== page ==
Repeat

by JOHN FREEMAN
I tell it so many times
on Tenth Street, over lunch
in a bar, to tender eyes,
it begins to sound
like a piece of news—

but once I decide
I’ll tell it how
it happened—
how she starved to death,
mumbled her pain,
clung, shat, moaned,
how I was too frightened
to sit with her
through the night
so she wouldn’t die alone.

[Purchase Issue 14 here.]
John Freeman is the founder of Freeman’s, a literary biannual, and author and editor of several books, including How to Read a Novelist. Tales of Two Americas, an anthology on inequality in the U.S., and Maps, a collection of poems, will be published this fall.

Isabel MeyersRepeat

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Loss and Its Antonym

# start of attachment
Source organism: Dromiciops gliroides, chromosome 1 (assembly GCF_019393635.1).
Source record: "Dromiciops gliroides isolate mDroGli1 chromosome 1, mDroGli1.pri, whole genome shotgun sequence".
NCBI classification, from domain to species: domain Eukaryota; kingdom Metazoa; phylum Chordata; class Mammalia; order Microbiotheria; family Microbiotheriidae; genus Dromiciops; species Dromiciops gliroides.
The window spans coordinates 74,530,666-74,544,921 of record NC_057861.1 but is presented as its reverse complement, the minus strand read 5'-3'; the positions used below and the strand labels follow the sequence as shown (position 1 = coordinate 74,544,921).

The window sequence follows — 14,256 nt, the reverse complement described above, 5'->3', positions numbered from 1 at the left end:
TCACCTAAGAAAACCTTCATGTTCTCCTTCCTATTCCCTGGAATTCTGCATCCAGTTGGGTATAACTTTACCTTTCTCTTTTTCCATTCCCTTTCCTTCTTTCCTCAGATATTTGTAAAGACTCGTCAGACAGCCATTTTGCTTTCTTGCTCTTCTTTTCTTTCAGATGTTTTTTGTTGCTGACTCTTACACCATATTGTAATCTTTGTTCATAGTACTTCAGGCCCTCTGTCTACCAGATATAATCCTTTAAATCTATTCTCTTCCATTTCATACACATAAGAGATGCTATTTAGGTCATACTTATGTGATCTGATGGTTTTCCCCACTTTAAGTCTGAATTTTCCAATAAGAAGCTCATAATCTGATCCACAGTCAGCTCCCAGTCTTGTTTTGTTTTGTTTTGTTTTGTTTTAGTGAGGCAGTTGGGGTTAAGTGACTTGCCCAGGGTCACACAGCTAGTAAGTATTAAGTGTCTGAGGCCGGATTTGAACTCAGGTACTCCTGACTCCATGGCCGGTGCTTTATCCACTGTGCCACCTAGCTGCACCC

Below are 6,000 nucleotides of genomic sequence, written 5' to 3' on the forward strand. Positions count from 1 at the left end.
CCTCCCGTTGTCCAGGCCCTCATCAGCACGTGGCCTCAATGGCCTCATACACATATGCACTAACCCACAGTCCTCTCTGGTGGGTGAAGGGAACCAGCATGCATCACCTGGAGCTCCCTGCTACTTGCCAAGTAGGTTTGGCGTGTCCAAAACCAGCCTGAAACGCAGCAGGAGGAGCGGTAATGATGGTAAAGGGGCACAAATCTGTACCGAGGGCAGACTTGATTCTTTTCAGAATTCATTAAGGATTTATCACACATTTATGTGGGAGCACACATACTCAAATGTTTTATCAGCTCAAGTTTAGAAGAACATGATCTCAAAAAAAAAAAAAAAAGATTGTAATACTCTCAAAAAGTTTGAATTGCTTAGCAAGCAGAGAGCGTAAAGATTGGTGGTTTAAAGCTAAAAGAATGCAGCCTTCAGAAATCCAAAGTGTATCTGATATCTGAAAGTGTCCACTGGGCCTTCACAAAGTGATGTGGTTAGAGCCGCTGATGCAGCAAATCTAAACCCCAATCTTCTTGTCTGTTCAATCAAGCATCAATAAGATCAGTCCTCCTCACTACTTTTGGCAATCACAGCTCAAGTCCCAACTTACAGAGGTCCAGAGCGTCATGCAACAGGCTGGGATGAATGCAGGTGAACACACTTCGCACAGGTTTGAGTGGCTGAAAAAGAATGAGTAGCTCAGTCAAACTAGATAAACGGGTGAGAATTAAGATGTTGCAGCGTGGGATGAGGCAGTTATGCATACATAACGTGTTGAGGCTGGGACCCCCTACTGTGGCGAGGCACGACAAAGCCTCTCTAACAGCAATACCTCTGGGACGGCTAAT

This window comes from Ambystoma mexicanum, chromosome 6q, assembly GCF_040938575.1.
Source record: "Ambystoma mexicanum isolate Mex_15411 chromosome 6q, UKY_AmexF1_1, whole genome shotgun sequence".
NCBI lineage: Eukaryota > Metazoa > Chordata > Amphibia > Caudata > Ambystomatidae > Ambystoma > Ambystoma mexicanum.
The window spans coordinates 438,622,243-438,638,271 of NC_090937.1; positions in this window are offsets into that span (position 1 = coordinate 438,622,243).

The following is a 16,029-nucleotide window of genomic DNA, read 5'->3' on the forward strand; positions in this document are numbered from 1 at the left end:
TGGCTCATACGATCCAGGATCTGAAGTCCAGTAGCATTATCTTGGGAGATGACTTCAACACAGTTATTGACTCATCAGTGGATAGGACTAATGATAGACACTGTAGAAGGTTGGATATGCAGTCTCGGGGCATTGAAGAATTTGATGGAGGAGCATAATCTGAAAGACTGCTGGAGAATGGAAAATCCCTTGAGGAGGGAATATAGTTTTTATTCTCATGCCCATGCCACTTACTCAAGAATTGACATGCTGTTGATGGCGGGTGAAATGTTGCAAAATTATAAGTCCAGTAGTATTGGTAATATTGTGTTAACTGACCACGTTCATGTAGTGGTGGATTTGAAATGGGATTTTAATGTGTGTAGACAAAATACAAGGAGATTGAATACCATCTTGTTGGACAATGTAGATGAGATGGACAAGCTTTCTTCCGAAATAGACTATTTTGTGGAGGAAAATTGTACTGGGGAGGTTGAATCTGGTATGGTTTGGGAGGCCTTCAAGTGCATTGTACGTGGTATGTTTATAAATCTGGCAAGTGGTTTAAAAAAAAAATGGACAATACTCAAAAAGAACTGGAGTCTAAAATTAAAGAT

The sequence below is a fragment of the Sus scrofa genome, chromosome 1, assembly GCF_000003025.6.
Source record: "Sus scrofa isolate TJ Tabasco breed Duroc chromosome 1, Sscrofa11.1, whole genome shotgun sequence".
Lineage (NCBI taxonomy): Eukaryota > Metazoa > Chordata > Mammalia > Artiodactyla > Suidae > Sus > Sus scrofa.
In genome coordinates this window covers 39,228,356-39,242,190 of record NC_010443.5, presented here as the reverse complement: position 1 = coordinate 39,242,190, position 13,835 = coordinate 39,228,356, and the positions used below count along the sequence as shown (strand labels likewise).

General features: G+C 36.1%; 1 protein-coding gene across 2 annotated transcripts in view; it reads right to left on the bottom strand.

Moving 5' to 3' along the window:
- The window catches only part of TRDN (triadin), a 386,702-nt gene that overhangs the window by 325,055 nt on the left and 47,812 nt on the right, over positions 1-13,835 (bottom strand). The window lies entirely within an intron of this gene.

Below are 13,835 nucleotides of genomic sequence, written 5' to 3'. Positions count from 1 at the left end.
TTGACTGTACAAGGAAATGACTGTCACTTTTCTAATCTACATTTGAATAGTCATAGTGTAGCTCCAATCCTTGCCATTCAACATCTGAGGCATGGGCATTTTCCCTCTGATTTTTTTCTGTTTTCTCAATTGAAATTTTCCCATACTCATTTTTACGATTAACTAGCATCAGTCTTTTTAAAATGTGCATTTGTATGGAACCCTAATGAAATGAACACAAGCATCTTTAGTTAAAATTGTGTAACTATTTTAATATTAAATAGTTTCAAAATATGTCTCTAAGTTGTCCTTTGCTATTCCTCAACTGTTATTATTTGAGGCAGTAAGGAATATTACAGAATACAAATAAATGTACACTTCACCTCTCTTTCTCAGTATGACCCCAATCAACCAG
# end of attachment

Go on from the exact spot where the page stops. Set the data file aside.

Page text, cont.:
ALISON PRINE
I want to learn to write about the loves / that haven’t died—yellowed paperbacks / with broken spines, the stillness of the lake / from the fishing pier on winter mornings, / the people in this small city / I sometimes recognize on the sidewalk / a decade after our bar shut down.

June 2018 Poetry Feature

NATHALIE HANDAL
Because some words together / can frighten loneliness / like the lagoon moving aside / for the sea / Because you’ve chosen / the most crowded voices to hide in / Because you’ve chosen / the oldest wound to haunt you / Because I can’t show you / myself entirely